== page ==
It's an unforgiving place. The merciless and powerful rule without pity, and the weak are pounced on and eaten alive -- sometimes for sport and sometimes for the survival of those who outrank them. There is no code here, no justice.
But, enough about the corporate workplace.
This documentary takes place in Africa, an equally unforgiving landscape. And, if you can forgive the filmmakers for anthropomorphizing the family of lions (made up of a fearless, devoted single mother and her three cubs), you'll be enthralled, engaged and have your heart ripped out. Not to give anything away, but you will despise the water buffalo, alligators and hyenas. "This is supposed to be LION turf," I wanted to yell each time one of those interlopers showed up.
The cinematography and haunting music are as awesome as the family of lions this documentary follows. The only nit, and it's a small one, is Jeremy Irons's at times over-the-top narration. Both his voice -- which sounds like Alistair Cooke introducing Masterpiece Theater -- and the script could be a bit much.
Did Jeremy just say that "Silver Eye" (the wild animals have names in this movie, which only makes them seem more like pets that just haven't been housebroken yet) recalled the scent of her former nemesis and was now back for "revenge"? Do animals recall past grievances and later plot revenge against their foes? I don't know; I'm just an unpaid movie critic. It may not be accepted zoological theory, but it sure does make for a powerful story.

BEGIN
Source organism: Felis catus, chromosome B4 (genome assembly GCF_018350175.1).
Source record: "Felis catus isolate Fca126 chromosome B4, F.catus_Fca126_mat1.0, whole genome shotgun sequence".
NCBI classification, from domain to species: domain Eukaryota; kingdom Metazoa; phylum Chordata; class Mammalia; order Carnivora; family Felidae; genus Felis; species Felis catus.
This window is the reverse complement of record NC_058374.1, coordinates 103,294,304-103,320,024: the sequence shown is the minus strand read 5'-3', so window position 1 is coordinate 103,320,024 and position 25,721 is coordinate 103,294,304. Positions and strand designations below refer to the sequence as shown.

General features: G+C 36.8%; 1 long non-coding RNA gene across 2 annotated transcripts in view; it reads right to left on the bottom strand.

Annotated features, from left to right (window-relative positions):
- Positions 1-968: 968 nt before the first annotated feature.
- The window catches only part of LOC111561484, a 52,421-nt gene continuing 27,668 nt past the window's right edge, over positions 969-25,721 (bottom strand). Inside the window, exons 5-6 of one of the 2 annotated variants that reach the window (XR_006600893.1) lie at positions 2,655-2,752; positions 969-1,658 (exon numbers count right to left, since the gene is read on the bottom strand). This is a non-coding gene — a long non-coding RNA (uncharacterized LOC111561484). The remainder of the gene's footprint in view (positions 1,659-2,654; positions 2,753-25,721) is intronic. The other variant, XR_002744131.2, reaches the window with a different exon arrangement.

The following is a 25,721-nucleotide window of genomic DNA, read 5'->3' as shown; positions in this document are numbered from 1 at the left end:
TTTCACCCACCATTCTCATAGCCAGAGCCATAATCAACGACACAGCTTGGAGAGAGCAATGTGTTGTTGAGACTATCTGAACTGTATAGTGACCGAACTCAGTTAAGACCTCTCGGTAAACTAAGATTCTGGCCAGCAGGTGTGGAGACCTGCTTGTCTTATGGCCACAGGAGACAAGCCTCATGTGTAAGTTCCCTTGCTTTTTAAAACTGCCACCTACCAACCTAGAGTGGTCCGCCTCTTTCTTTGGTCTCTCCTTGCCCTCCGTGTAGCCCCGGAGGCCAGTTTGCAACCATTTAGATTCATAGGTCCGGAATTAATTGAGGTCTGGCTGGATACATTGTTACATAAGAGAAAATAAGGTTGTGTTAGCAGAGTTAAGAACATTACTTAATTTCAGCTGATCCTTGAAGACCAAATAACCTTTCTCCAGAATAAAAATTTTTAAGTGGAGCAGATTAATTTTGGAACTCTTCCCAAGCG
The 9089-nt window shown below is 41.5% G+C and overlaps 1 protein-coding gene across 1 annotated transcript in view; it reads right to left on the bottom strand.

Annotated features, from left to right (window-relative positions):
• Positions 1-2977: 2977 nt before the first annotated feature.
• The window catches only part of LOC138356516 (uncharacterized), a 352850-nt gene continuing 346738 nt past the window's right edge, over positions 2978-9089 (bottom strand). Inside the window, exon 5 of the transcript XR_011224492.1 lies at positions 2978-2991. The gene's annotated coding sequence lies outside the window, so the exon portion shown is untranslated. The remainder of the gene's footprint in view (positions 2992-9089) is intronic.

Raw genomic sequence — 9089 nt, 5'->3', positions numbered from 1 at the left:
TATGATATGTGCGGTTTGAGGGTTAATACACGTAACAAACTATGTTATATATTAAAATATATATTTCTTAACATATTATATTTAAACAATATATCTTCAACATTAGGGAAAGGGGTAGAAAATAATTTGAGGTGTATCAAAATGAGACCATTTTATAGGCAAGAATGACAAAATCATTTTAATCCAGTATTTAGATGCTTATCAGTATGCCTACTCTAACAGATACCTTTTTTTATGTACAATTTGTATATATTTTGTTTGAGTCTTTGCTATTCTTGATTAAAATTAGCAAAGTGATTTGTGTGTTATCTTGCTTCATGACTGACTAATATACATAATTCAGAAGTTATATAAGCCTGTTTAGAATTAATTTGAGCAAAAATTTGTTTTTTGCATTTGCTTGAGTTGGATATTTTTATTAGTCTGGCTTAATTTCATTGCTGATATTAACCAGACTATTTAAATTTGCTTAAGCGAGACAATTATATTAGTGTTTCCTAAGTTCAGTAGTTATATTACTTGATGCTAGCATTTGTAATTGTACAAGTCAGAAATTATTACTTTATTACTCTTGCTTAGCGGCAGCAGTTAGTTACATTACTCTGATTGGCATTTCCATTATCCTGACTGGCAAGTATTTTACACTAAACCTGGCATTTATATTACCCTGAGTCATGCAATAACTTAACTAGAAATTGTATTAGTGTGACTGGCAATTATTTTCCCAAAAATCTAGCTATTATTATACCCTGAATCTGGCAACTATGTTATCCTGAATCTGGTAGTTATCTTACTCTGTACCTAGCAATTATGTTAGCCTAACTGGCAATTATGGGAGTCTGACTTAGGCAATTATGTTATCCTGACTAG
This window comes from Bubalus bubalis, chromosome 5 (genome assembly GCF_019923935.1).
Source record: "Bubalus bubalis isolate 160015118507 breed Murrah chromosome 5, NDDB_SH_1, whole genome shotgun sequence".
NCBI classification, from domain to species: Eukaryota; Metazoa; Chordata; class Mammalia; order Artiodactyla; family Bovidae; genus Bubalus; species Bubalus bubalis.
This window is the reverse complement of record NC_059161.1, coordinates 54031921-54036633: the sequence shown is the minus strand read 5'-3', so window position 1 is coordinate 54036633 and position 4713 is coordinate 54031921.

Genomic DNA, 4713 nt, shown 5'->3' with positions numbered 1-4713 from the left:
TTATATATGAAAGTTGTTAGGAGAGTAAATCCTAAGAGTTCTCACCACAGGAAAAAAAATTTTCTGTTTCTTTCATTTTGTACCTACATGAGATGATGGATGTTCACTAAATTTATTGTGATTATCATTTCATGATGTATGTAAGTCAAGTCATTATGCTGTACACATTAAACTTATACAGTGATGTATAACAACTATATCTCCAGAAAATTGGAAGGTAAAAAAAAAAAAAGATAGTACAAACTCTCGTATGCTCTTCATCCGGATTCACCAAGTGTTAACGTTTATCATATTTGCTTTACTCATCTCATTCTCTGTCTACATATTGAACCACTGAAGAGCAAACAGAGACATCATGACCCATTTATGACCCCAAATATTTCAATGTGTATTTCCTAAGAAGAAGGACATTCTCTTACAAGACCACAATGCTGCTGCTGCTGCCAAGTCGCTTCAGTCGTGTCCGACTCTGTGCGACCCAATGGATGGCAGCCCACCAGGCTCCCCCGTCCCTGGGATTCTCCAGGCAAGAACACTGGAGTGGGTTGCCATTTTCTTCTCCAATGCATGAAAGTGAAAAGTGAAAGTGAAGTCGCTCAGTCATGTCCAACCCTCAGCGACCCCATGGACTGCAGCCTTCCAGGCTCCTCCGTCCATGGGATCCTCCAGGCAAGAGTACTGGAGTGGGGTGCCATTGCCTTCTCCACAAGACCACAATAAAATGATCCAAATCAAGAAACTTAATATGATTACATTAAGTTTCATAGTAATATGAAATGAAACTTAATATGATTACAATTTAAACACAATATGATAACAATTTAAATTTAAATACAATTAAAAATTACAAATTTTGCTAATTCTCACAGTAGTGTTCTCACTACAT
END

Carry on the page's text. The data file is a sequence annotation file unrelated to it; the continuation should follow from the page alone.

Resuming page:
While I feel Randall would have provided superior narration, honey badger style, for The Last Lions, I suppose the Oscar-winning Irons lends some gravitas to what could've been dismissed as just another nature movie. And, it's more than that.
It's an urgent tale about a drastically shrinking lion population. Not surprisingly, we learn that those interloping, marauding buffalo and hyenas are nothing compared to the humans mucking everything up for nature. See it.